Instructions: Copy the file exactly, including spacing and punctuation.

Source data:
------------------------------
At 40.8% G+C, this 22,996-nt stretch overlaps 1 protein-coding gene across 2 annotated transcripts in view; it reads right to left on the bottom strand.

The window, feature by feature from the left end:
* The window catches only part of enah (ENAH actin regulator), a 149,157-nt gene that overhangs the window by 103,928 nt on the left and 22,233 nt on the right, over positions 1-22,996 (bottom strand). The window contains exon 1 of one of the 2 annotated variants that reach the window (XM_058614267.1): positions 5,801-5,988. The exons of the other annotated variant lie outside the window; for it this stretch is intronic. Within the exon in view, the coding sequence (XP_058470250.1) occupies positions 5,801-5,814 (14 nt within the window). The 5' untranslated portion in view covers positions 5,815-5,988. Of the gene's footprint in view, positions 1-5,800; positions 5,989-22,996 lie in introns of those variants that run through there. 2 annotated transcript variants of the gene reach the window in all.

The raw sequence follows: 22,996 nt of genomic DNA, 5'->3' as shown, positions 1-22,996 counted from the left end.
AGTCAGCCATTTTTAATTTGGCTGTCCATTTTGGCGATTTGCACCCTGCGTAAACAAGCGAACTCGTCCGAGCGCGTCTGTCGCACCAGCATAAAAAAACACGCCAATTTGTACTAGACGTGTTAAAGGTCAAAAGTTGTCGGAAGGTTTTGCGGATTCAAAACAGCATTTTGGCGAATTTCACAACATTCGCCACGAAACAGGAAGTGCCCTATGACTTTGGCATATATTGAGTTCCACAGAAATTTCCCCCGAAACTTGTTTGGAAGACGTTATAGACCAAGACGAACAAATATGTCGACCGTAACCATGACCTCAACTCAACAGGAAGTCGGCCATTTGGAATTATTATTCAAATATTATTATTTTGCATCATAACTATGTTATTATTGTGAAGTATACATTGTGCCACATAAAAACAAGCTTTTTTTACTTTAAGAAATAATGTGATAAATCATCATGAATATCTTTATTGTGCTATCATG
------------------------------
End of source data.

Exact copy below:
At 40.8% G+C, this 22,996-nt stretch overlaps 1 protein-coding gene across 2 annotated transcripts in view; it reads right to left on the bottom strand.

The window, feature by feature from the left end:
* The window catches only part of enah (ENAH actin regulator), a 149,157-nt gene that overhangs the window by 103,928 nt on the left and 22,233 nt on the right, over positions 1-22,996 (bottom strand). The window contains exon 1 of one of the 2 annotated variants that reach the window (XM_058614267.1): positions 5,801-5,988. The exons of the other annotated variant lie outside the window; for it this stretch is intronic. Within the exon in view, the coding sequence (XP_058470250.1) occupies positions 5,801-5,814 (14 nt within the window). The 5' untranslated portion in view covers positions 5,815-5,988. Of the gene's footprint in view, positions 1-5,800; positions 5,989-22,996 lie in introns of those variants that run through there. 2 annotated transcript variants of the gene reach the window in all.

The raw sequence follows: 22,996 nt of genomic DNA, 5'->3' as shown, positions 1-22,996 counted from the left end.
AGTCAGCCATTTTTAATTTGGCTGTCCATTTTGGCGATTTGCACCCTGCGTAAACAAGCGAACTCGTCCGAGCGCGTCTGTCGCACCAGCATAAAAAAACACGCCAATTTGTACTAGACGTGTTAAAGGTCAAAAGTTGTCGGAAGGTTTTGCGGATTCAAAACAGCATTTTGGCGAATTTCACAACATTCGCCACGAAACAGGAAGTGCCCTATGACTTTGGCATATATTGAGTTCCACAGAAATTTCCCCCGAAACTTGTTTGGAAGACGTTATAGACCAAGACGAACAAATATGTCGACCGTAACCATGACCTCAACTCAACAGGAAGTCGGCCATTTGGAATTATTATTCAAATATTATTATTTTGCATCATAACTATGTTATTATTGTGAAGTATACATTGTGCCACATAAAAACAAGCTTTTTTTACTTTAAGAAATAATGTGATAAATCATCATGAATATCTTTATTGTGCTATCATG